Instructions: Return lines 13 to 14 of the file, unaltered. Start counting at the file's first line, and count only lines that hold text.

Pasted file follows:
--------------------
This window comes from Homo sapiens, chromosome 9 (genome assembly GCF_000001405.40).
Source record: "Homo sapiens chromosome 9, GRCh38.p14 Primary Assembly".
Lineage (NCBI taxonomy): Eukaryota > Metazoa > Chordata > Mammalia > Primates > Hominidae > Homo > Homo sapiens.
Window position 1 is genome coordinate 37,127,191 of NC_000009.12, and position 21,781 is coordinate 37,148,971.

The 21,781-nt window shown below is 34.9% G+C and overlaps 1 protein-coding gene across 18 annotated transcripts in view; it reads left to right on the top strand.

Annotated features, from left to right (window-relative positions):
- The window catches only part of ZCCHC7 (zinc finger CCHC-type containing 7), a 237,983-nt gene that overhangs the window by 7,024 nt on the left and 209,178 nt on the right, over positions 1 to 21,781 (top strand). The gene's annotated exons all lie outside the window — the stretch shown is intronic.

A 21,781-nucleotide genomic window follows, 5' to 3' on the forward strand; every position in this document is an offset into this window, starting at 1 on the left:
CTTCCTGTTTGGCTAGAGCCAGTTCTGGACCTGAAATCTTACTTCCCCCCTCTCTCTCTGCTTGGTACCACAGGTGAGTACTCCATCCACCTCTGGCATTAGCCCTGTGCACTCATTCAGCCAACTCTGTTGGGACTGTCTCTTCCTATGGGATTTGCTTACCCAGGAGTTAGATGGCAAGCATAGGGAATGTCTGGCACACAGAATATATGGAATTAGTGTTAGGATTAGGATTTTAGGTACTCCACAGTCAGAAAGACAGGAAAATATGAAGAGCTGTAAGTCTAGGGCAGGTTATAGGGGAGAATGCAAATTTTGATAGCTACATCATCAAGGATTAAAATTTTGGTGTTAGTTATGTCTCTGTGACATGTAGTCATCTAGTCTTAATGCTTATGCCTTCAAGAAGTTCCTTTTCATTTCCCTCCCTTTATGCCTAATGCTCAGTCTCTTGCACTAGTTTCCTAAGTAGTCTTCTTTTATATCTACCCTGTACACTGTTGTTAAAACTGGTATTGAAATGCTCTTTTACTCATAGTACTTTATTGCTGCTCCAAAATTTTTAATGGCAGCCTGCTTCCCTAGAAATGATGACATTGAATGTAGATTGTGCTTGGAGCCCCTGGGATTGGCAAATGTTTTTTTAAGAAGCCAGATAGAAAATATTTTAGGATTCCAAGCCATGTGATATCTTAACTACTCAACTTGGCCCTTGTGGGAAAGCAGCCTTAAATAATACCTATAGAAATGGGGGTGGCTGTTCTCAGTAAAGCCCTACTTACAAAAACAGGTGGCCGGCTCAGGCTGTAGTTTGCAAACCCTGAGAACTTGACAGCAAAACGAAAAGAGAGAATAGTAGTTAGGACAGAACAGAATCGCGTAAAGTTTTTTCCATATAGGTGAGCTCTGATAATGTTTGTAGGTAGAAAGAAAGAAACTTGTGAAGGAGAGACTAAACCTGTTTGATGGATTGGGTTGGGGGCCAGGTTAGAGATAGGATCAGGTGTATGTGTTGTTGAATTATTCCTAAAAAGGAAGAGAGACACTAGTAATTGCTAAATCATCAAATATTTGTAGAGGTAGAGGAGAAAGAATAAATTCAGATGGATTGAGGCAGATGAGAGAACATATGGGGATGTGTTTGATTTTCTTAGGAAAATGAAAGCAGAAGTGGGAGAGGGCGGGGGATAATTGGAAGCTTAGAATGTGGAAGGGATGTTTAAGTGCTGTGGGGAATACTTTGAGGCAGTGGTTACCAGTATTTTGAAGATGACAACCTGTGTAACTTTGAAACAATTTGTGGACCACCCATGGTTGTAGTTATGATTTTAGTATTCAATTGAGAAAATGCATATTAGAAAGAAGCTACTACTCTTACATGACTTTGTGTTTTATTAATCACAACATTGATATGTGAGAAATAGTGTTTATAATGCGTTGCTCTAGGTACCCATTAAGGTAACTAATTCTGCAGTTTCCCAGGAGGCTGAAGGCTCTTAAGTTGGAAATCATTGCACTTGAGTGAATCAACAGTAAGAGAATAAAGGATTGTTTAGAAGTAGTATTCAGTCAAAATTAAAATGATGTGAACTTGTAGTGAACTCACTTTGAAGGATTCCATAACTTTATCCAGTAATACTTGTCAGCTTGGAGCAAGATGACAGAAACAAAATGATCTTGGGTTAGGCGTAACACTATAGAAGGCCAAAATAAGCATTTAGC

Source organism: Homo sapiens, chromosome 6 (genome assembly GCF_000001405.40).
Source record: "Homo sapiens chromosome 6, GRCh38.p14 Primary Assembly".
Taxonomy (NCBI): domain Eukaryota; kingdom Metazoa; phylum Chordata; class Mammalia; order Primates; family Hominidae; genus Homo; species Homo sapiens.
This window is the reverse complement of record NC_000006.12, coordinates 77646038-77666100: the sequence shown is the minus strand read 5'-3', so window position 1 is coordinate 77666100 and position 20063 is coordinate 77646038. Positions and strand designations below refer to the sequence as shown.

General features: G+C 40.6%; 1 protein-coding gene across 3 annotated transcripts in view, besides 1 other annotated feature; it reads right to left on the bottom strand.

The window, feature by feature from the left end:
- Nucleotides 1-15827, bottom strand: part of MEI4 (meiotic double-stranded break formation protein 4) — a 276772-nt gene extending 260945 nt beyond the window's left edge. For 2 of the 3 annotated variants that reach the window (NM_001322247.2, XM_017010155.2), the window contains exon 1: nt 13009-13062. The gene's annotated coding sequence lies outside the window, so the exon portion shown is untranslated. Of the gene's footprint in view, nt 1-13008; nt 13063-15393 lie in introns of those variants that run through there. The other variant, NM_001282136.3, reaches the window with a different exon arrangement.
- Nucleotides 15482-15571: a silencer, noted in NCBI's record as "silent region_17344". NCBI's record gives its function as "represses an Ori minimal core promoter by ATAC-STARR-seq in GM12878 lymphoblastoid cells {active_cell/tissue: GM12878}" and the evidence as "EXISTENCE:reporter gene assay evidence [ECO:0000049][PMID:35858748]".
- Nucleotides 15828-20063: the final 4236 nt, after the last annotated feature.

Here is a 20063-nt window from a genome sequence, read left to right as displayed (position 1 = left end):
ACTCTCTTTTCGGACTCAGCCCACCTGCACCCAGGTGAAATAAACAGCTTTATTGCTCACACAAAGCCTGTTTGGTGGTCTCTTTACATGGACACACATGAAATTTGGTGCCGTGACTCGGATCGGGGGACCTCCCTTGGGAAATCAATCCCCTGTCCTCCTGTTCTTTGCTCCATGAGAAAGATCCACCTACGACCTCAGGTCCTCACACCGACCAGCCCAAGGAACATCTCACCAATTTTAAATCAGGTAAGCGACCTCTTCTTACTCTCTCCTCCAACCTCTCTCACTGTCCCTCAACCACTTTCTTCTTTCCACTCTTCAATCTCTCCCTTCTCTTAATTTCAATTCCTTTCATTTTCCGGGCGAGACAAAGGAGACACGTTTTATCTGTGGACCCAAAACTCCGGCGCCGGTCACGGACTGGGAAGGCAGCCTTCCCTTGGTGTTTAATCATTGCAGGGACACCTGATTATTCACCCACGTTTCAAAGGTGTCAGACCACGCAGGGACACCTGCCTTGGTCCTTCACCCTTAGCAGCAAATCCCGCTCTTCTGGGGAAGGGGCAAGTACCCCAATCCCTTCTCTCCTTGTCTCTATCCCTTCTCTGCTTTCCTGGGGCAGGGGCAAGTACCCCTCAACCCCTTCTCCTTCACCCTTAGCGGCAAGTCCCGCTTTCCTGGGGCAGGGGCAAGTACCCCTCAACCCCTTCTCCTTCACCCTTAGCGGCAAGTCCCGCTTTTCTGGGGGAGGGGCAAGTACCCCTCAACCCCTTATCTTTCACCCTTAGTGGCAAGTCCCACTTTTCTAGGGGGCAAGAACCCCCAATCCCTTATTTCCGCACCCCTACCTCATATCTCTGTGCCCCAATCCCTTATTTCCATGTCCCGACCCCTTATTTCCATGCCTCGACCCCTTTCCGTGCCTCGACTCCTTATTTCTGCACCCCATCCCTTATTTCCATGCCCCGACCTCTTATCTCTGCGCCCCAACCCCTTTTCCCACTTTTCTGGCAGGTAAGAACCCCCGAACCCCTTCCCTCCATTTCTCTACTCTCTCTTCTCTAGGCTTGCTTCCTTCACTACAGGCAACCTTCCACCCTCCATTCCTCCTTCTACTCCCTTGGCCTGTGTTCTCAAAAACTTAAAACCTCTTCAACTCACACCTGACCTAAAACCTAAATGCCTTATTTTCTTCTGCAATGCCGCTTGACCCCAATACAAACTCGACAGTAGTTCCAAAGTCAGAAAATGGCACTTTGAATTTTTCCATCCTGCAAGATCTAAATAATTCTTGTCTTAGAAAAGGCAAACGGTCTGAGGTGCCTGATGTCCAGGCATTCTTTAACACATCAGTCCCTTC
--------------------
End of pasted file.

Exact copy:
This window is the reverse complement of record NC_000006.12, coordinates 77646038-77666100: the sequence shown is the minus strand read 5'-3', so window position 1 is coordinate 77666100 and position 20063 is coordinate 77646038. Positions and strand designations below refer to the sequence as shown.

General features: G+C 40.6%; 1 protein-coding gene across 3 annotated transcripts in view, besides 1 other annotated feature; it reads right to left on the bottom strand.